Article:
The National Electronic Media Institution of South Africa (NEMISA) in partnership with WSU hosted a research colloquium themed ‘Bridging the Digital Divide: Connectivity and Sustainable Centres in Rural Communities’ in East London.

NEMISA, a state agency under the communications and digital technologies department which funds the eSkills CoLab at WSU, is an organisation that collaborates with multiple stakeholders to teach and provide e-skills training to communities and schools from rural areas.

NEMISA’s thematic area is ICT for rural development, which is meant to impact positively and provide digital skills training in rural areas and semi urban areas so as to break the barriers of knowledge and information exchange by working with local ICT centres offering e- skills qualifications. This is to maximise the use of existing infrastructure and resources to ensure that education and training respond to the demands and needs for e-skills especially now with the fourth industrial revolution taking place.

“Another collaboration is the one between WSU and six TVET Colleges in the Eastern Cape to sample and identify areas that need training. Another reason for these collaborations is because they have the ICT infrastructure within their institutions which are located in remote areas of Eastern Cape and these academic institutions also have a mandate for community engagements,” said Sibukele Gumbo, director for ICT Rural Development e-skills CoLab in the Eastern Cape.

Amongst other things NEMISA offers digital literacy courses with NQF level 1-2, does cyber awareness for school pupils under the digital literacy banner and provides robotics training for learners in various high schools working together with the Department of Basic Education to identify schools in need of the programmes. During the colloquium, space was provided for the investigation of ways to create sustainable centres for connectivity, digital skills training and online learning.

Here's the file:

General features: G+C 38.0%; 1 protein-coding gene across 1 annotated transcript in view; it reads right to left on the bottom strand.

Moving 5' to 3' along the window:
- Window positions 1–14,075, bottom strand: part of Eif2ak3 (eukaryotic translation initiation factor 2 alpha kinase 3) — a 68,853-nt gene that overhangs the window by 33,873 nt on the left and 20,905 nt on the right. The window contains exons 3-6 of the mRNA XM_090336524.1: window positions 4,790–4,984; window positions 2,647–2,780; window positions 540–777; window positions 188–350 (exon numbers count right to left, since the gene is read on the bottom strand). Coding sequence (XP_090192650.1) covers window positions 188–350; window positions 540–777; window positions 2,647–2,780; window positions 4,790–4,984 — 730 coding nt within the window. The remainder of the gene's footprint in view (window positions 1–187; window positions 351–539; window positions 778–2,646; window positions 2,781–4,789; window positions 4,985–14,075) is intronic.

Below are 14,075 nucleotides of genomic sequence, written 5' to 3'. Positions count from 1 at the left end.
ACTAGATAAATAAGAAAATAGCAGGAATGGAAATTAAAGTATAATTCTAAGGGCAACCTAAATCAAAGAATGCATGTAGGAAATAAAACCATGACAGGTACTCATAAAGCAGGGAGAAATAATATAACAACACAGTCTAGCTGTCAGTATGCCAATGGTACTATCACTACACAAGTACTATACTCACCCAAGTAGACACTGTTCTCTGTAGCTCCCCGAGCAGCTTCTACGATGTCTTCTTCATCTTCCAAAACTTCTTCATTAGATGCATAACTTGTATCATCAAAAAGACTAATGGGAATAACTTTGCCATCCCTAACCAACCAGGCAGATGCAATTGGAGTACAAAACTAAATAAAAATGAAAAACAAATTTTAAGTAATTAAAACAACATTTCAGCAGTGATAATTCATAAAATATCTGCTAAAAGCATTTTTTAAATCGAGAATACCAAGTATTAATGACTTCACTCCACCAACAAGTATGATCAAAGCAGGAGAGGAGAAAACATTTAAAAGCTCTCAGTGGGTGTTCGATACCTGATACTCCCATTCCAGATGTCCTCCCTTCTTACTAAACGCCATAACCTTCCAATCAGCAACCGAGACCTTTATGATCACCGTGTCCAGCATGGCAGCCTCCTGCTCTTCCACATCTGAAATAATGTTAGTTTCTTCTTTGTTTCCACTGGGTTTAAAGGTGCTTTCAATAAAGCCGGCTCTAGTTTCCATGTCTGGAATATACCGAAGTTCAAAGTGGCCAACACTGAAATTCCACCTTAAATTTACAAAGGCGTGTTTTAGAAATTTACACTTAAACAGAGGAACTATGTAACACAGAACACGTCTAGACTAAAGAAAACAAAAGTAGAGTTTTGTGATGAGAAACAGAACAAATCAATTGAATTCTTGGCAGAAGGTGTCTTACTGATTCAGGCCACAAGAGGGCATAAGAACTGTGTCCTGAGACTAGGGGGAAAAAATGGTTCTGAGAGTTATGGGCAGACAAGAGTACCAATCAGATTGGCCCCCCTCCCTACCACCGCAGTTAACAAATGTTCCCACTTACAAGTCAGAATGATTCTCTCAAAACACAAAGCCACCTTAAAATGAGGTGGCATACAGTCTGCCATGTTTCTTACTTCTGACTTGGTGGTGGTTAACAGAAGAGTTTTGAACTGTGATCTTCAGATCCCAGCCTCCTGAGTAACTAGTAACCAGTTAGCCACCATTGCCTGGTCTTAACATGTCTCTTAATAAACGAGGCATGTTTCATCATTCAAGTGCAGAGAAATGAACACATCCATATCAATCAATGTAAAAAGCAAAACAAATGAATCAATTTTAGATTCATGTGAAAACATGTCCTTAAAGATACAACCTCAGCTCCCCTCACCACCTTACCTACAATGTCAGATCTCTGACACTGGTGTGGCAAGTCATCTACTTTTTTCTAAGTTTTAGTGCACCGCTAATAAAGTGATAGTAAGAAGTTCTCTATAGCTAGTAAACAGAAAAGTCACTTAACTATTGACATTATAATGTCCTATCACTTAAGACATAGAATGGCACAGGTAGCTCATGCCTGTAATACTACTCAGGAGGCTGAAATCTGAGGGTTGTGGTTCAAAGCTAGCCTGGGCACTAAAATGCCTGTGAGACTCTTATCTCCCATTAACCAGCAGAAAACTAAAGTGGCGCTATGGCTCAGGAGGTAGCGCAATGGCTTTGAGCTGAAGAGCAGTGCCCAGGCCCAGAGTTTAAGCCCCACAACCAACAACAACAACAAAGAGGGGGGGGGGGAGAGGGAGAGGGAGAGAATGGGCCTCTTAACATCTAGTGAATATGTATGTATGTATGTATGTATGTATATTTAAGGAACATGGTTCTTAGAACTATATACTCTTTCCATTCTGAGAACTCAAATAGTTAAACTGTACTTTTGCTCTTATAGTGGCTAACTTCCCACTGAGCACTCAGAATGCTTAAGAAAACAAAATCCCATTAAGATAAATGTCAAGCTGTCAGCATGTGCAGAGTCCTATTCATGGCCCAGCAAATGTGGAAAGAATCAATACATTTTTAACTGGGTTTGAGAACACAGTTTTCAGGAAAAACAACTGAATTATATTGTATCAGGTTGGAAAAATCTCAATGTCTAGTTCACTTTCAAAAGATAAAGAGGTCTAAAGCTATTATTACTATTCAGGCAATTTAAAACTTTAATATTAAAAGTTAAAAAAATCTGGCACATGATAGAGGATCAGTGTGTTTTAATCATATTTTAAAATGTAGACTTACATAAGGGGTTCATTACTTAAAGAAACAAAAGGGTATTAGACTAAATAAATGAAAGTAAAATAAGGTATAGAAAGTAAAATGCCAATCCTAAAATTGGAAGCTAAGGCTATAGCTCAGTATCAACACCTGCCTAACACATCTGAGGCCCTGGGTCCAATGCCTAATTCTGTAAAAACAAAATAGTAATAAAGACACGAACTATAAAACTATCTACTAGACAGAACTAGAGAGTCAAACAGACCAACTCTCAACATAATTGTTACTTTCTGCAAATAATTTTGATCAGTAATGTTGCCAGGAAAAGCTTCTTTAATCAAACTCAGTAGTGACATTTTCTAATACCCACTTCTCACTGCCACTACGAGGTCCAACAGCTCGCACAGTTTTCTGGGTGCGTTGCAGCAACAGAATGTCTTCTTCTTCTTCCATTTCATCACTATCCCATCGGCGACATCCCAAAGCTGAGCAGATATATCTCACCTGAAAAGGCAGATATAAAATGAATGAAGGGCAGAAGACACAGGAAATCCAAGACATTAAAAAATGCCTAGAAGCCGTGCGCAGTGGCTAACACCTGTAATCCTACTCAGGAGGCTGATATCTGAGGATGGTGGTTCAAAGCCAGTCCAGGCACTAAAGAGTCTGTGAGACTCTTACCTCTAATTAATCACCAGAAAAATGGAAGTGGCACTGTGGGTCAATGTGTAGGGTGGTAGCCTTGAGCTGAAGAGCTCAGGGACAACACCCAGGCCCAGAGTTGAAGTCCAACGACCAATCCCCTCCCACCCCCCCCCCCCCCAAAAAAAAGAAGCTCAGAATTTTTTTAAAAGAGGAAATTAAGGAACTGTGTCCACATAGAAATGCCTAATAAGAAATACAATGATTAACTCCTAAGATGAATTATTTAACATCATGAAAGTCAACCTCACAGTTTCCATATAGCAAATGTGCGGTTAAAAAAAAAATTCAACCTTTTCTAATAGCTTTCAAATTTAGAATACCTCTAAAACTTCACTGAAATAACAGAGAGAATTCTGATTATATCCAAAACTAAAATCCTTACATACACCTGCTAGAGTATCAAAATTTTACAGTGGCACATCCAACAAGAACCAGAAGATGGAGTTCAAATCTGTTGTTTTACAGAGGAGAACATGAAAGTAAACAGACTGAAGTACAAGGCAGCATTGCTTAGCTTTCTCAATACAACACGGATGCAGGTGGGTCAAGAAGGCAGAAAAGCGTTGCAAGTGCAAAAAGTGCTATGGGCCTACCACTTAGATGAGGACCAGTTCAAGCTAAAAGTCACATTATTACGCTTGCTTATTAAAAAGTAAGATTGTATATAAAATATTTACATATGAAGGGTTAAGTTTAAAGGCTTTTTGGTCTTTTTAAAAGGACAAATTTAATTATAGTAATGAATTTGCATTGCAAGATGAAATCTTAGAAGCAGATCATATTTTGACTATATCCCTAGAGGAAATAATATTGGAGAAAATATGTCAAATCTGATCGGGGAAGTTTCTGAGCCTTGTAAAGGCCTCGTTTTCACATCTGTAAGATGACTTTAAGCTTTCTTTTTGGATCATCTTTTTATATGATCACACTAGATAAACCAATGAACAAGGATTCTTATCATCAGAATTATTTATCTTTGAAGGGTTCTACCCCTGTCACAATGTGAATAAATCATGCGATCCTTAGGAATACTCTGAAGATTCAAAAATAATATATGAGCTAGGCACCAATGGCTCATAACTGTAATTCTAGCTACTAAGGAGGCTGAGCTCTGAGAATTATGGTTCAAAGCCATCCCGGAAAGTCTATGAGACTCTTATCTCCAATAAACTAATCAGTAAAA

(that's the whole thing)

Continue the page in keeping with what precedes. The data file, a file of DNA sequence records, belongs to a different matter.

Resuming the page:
It also looked at existing models such as the Thusong Centres initiated by government and whether or not they are serving the purpose they were intended for as well as looking at the best practices and solutions.

Gumbo added that: “One of our strongest points in Eastern Cape is that we are part of the ICT working group where various representatives from government departments meet quarterly to update each other on the initiatives that are taking place around the province. This is usually hosted by the Office of the Premier and Eastern Cape Socio Economic Consultative Council (ECSECC)”.

Success stories from local ICT centres such as Silulo Ulutho Technologies and Kasana Computer School gave insight on the services they provide through their businesses.

WSU Research Chair in Sustainable Rural Development, Prof Gilingwe Mayende: “It is very rare to find people from different perspective that seem to be thinking and moving in the similar direction. What remains now is for us to bring it all together, with different institutions and government departments laying emphasis on the things that need to be done in order to invigorate process whereby our rural areas can become truly developed through initiatives aimed at empowering those that live in those areas”.

By: Asiphe Mdlamza

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